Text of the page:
The acquisition of external outfielders was always a bit of a head scratch when considering the Cardinals up and coming outfield talent. Lane Thomas, Tyler O’Neill, and the oft-discussed Dylan Carlson are a few of the young names that have MLB potential. With Ozuna leaving a vacancy in the left side of the outfield, the opportunity to give Thomas and O’Neill, and eventually Carlson, more playing time is attractive. In just 34 MLB games with 44 plate appearances, Lane Thomas smacked a silly .316/.409/.684 with a wRC+ of 181, and the prospect of giving him more at-bats is extremely alluring. Further, the 21-year-old Carlson ripped up the minors at two levels in 2019 and sported a strong 2020 spring training prior to lockdown. If Ozuna’s absence allows the prospect to develop more rapidly, then it would be a departure well worth it.
Speaking of prospects, the final upside to the Ozuna deal is the compensation pick handed over by the Braves. Taken number 70 overall in the 2020 Draft, compensation pick Alec Burleson looks to be an interesting young outfielder. His college career average of .341 becomes even more impressive when you take his 3.47 ERA into account. A two-way player at ECU but drafted as a pure hitter, look for Burleson’s power numbers to skyrocket as he begins to train his bat exclusively and no longer must worry about arm care and conditioning.
Worth a brief mention, Ozuna’s defense really wasn’t as bad as the eye test said it was. With a DRS of 5 and 1 in his 2018 and 2019 seasons respectively, and a UZR of 4 and 5.7, Marcell was… fine. He wasn’t a horrible fielder a la Jose Martinez (-10 DRS in 2019), but he certainly wasn’t a high-flying Harrison Bader either (14 DRS in 2019). Tyler O’Neill hasn’t been reliable on either side of the ball, but I’m confident that Lane Thomas and Dylan Carlson can replicate Ozuna’s defensive contribution, at the minimum.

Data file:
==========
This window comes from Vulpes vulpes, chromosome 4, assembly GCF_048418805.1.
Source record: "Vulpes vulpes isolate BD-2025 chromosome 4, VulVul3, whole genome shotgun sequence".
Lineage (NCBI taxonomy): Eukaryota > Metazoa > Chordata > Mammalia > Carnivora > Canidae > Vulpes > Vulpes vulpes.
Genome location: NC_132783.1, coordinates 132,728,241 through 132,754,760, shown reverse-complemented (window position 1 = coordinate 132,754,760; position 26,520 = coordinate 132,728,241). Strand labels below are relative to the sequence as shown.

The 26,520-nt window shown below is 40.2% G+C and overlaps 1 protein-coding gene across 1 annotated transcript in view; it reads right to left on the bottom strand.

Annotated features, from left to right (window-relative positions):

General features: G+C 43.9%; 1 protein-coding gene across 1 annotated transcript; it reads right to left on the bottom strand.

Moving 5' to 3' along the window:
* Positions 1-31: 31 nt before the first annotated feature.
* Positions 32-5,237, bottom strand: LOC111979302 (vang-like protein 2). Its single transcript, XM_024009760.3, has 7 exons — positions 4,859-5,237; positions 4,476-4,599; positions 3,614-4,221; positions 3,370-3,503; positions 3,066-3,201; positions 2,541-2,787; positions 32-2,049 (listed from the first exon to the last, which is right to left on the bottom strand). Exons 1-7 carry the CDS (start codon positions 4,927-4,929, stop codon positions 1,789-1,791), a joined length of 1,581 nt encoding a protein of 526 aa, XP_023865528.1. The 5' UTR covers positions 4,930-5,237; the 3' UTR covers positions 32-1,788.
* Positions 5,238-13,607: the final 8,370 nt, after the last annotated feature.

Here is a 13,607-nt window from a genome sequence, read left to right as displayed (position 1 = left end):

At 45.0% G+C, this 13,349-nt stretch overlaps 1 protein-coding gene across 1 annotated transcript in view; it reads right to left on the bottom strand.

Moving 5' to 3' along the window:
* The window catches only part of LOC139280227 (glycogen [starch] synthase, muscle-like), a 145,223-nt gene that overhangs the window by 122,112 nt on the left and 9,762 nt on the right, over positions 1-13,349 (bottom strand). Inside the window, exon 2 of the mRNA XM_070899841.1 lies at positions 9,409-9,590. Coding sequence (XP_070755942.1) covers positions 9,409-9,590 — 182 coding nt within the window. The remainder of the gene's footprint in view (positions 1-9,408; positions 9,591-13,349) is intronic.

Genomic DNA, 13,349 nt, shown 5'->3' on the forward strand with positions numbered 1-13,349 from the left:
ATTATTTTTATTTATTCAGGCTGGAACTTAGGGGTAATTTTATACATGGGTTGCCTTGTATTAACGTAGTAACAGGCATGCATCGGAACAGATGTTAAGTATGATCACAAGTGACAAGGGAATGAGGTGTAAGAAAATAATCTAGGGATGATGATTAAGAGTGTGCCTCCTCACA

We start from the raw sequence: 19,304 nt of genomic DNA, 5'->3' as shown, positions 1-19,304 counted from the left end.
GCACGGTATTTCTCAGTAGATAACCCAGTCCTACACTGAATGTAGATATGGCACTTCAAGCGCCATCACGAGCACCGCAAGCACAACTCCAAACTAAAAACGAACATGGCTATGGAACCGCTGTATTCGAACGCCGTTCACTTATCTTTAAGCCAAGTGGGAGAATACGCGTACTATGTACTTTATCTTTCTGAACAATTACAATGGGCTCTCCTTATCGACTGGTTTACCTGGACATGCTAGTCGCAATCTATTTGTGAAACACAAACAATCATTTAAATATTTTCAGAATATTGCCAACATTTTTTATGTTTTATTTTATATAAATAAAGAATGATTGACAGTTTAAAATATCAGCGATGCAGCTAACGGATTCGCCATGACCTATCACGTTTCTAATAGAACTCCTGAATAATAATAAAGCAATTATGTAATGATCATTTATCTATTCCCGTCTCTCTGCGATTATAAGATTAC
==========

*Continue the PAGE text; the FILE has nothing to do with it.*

Context has not been kind to Marcell Ozuna. He put together two solid seasons for St. Louis, and without the premise of his astounding 2017, those two years might have earned more appreciation. Further, a shoulder injury that wrote off his 2018 made his 2019 even more promising. Not one, but two letdowns accompanied Ozuna’s stint in the Midwest, and neither were really his fault. The media, the front office, and the fans simply expected too much of the man. While the sentiment is that Ozuna over-performed in Miami, he still put up better than average major league numbers in 2018 and 2019, and 2020 is proving that Marcell still has some pep in his bat, even if his glove leather looks a little ragged. He may not be winning another Gold Glove if his defense continues to be meh (and thus far, it’s very meh), but his bat still plays, and alongside his charming smile and charisma that teammates so often spoke of, will be a welcome contribution to an increasingly more dangerous Braves lineup. Good luck in Atlanta, Big Bear – you deserved better in St. Louis.
Featured Image: @Cardinals